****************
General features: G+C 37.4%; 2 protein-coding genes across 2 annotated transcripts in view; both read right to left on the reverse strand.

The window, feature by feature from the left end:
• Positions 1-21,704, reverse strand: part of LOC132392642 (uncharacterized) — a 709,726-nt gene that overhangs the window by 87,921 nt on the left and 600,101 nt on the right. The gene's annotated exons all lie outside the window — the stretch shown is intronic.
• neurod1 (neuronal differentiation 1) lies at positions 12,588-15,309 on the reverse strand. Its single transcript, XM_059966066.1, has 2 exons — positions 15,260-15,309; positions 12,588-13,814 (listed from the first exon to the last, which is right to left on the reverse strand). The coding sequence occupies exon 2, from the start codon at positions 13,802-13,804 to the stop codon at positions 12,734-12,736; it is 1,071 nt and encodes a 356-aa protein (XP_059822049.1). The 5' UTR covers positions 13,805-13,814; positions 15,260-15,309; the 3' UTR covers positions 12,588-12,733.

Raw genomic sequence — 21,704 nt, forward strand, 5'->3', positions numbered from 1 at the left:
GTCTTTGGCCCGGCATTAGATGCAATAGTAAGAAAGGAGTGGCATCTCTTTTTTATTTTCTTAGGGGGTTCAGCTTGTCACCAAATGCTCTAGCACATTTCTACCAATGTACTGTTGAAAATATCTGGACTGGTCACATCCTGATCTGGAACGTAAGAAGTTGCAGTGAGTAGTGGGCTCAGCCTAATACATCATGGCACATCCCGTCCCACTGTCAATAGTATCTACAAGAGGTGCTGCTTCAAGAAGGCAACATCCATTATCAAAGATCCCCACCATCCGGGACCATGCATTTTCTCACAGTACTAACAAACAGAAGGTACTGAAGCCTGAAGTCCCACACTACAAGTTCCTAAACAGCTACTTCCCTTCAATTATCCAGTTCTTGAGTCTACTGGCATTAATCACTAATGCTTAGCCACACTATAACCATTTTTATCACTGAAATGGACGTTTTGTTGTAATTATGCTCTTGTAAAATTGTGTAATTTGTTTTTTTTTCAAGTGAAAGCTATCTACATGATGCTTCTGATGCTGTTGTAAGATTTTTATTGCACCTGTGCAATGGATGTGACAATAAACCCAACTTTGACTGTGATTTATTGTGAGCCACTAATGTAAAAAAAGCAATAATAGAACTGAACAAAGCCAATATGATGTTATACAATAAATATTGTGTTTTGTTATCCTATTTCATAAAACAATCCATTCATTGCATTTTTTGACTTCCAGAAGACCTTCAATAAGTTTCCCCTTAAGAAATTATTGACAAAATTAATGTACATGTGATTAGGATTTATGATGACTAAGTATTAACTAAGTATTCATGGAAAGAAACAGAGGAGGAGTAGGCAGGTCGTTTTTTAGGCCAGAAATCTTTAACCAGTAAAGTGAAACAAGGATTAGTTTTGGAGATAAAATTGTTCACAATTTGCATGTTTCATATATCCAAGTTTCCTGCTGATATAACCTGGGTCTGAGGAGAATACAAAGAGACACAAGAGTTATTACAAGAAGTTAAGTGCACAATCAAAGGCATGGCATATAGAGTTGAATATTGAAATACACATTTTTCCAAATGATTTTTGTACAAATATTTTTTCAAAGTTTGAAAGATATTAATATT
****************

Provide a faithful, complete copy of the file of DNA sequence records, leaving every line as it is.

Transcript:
General features: G+C 37.4%; 2 protein-coding genes across 2 annotated transcripts in view; both read right to left on the reverse strand.

The window, feature by feature from the left end:
• Positions 1-21,704, reverse strand: part of LOC132392642 (uncharacterized) — a 709,726-nt gene that overhangs the window by 87,921 nt on the left and 600,101 nt on the right. The gene's annotated exons all lie outside the window — the stretch shown is intronic.
• neurod1 (neuronal differentiation 1) lies at positions 12,588-15,309 on the reverse strand. Its single transcript, XM_059966066.1, has 2 exons — positions 15,260-15,309; positions 12,588-13,814 (listed from the first exon to the last, which is right to left on the reverse strand). The coding sequence occupies exon 2, from the start codon at positions 13,802-13,804 to the stop codon at positions 12,734-12,736; it is 1,071 nt and encodes a 356-aa protein (XP_059822049.1). The 5' UTR covers positions 13,805-13,814; positions 15,260-15,309; the 3' UTR covers positions 12,588-12,733.

Raw genomic sequence — 21,704 nt, forward strand, 5'->3', positions numbered from 1 at the left:
GTCTTTGGCCCGGCATTAGATGCAATAGTAAGAAAGGAGTGGCATCTCTTTTTTATTTTCTTAGGGGGTTCAGCTTGTCACCAAATGCTCTAGCACATTTCTACCAATGTACTGTTGAAAATATCTGGACTGGTCACATCCTGATCTGGAACGTAAGAAGTTGCAGTGAGTAGTGGGCTCAGCCTAATACATCATGGCACATCCCGTCCCACTGTCAATAGTATCTACAAGAGGTGCTGCTTCAAGAAGGCAACATCCATTATCAAAGATCCCCACCATCCGGGACCATGCATTTTCTCACAGTACTAACAAACAGAAGGTACTGAAGCCTGAAGTCCCACACTACAAGTTCCTAAACAGCTACTTCCCTTCAATTATCCAGTTCTTGAGTCTACTGGCATTAATCACTAATGCTTAGCCACACTATAACCATTTTTATCACTGAAATGGACGTTTTGTTGTAATTATGCTCTTGTAAAATTGTGTAATTTGTTTTTTTTTCAAGTGAAAGCTATCTACATGATGCTTCTGATGCTGTTGTAAGATTTTTATTGCACCTGTGCAATGGATGTGACAATAAACCCAACTTTGACTGTGATTTATTGTGAGCCACTAATGTAAAAAAAGCAATAATAGAACTGAACAAAGCCAATATGATGTTATACAATAAATATTGTGTTTTGTTATCCTATTTCATAAAACAATCCATTCATTGCATTTTTTGACTTCCAGAAGACCTTCAATAAGTTTCCCCTTAAGAAATTATTGACAAAATTAATGTACATGTGATTAGGATTTATGATGACTAAGTATTAACTAAGTATTCATGGAAAGAAACAGAGGAGGAGTAGGCAGGTCGTTTTTTAGGCCAGAAATCTTTAACCAGTAAAGTGAAACAAGGATTAGTTTTGGAGATAAAATTGTTCACAATTTGCATGTTTCATATATCCAAGTTTCCTGCTGATATAACCTGGGTCTGAGGAGAATACAAAGAGACACAAGAGTTATTACAAGAAGTTAAGTGCACAATCAAAGGCATGGCATATAGAGTTGAATATTGAAATACACATTTTTCCAAATGATTTTTGTACAAATATTTTTTCAAAGTTTGAAAGATATTAATATT